Yet, as WireGuard’s popularity increases, more VPN service providers are including it in their services due to its simple auditability and fast performance. Although OpenVPN is more widely used and supported, many VPN providers and consumers prefer WireGuard due to its ease of use and high performance.

VPN ServiceOpenVPNWireGuard
Windscribe VPN

Data Consumption

Because VPN tunneling creates additional data usage, using a VPN can therefore result in an increase in data consumption. By way of example those on pay-as-you-go cell phone plans may exceed their data limit or incur higher costs as a result, and the VPN’s performance may suffer as a result.

Depending on the VPN protocol, the amount of extra data required to transmit data can change. A lot.

Studies show that WireGuard significantly reduces data usage compared to OpenVPN. Data overhead for Linux’s WireGuard application was found to be 4.53%, whereas that of OpenVPN’s UDP was 17.23% and that of OpenVPN’s TCP was 19.96% in tests.

As compared to other VPN protocols like IKEv2 and PPTP, WireGuard has the lowest data overhead. OpenVPN, on the other hand, has the highest. The complete results of the study and additional information regarding VPN data usage are accessible in a guide to mobile data and VPNs.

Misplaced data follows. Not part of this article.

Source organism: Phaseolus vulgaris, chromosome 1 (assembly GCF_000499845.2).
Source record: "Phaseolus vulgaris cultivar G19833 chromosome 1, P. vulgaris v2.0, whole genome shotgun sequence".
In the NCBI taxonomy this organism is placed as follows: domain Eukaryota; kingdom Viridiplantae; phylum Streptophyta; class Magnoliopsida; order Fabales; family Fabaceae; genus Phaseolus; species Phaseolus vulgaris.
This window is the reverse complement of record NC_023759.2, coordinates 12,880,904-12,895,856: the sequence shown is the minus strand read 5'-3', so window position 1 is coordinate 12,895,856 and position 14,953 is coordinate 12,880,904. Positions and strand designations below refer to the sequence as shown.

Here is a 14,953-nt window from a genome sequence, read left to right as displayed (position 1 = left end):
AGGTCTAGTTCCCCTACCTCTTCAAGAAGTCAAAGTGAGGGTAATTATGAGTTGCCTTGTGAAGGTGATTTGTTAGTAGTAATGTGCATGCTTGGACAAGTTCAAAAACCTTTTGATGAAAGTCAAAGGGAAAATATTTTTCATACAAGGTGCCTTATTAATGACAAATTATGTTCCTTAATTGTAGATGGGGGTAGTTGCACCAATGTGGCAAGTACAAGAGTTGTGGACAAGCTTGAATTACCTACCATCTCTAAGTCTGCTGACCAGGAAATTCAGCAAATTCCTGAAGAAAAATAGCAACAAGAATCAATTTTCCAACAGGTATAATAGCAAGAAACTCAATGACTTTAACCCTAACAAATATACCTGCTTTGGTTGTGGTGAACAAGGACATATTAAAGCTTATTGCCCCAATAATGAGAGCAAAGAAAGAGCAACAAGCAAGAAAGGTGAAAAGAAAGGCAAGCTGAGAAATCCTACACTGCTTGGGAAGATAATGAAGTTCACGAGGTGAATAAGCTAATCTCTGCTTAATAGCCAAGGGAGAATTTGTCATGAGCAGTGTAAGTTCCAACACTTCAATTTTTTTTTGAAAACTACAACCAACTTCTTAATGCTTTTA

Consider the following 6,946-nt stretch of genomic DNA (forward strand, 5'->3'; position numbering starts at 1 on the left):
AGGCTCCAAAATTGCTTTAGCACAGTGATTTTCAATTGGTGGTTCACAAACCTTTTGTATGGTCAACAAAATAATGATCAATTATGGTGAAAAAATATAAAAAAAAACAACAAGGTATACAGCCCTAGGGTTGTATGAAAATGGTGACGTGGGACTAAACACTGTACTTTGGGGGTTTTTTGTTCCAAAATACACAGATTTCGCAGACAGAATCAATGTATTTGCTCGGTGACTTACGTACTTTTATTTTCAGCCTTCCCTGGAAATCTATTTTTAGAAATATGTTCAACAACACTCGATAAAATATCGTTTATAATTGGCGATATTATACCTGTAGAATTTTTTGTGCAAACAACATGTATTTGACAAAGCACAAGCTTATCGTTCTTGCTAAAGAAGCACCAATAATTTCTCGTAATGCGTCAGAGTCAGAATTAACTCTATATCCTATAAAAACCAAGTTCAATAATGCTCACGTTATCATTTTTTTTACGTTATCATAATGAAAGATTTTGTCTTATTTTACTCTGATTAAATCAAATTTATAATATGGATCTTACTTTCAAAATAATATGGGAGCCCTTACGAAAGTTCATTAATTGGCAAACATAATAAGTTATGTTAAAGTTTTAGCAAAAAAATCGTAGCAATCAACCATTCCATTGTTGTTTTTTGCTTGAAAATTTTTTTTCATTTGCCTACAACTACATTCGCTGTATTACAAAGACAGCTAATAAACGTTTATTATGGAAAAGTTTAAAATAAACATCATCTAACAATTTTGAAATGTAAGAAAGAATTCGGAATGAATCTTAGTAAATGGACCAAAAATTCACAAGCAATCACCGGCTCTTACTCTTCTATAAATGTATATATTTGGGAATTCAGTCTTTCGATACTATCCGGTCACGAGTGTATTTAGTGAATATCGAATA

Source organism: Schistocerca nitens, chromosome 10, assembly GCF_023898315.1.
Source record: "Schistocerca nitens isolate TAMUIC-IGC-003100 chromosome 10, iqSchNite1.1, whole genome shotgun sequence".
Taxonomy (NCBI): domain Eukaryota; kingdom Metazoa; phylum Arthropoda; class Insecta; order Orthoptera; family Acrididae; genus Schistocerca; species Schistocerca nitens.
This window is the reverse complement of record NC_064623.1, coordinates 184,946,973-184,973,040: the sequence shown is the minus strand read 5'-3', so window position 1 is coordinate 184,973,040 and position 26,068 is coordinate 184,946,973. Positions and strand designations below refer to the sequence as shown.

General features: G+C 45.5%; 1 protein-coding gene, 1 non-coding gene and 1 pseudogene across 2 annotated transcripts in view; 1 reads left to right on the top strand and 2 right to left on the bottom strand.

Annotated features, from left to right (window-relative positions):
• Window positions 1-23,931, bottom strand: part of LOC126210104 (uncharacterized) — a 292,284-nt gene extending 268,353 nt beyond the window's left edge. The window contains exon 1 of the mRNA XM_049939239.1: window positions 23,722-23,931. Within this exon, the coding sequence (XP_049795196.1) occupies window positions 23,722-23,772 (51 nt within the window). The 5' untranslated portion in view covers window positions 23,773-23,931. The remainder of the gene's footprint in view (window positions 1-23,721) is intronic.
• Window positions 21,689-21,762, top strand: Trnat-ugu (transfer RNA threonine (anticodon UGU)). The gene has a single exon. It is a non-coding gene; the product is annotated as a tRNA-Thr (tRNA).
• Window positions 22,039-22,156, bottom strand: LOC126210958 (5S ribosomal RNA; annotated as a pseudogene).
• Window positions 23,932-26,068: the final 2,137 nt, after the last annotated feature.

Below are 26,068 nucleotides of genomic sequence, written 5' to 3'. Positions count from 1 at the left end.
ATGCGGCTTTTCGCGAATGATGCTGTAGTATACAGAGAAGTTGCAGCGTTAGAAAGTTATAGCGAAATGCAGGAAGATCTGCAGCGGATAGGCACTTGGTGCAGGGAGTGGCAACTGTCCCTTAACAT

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Ease of Use & Setup:

OpenVPN is known for being very user-friendly and easy to setup. It can be configured easily with a few clicks, and there are plenty of guides / tutorials available online that can help you get started. Most VPN providers that offer OpenVPN also provide their own custom clients, which are even easier to use than the standalone OpenVPN client.

WireGuard, on the other hand, is still relatively new and doesn’t have as many dedicated clients or guides available as OpenVPN. However, many VPN providers that support WireGuard have created their own custom clients that make it easy to use. In general, WireGuard is also very easy to configure and use, even for less experienced users.

Both protocols have widespread support and may be configured on almost any hardware or software platform. OpenVPN has a leg up on WireGuard when it comes to interoperability because it is supported by a wider variety of platforms and device(s).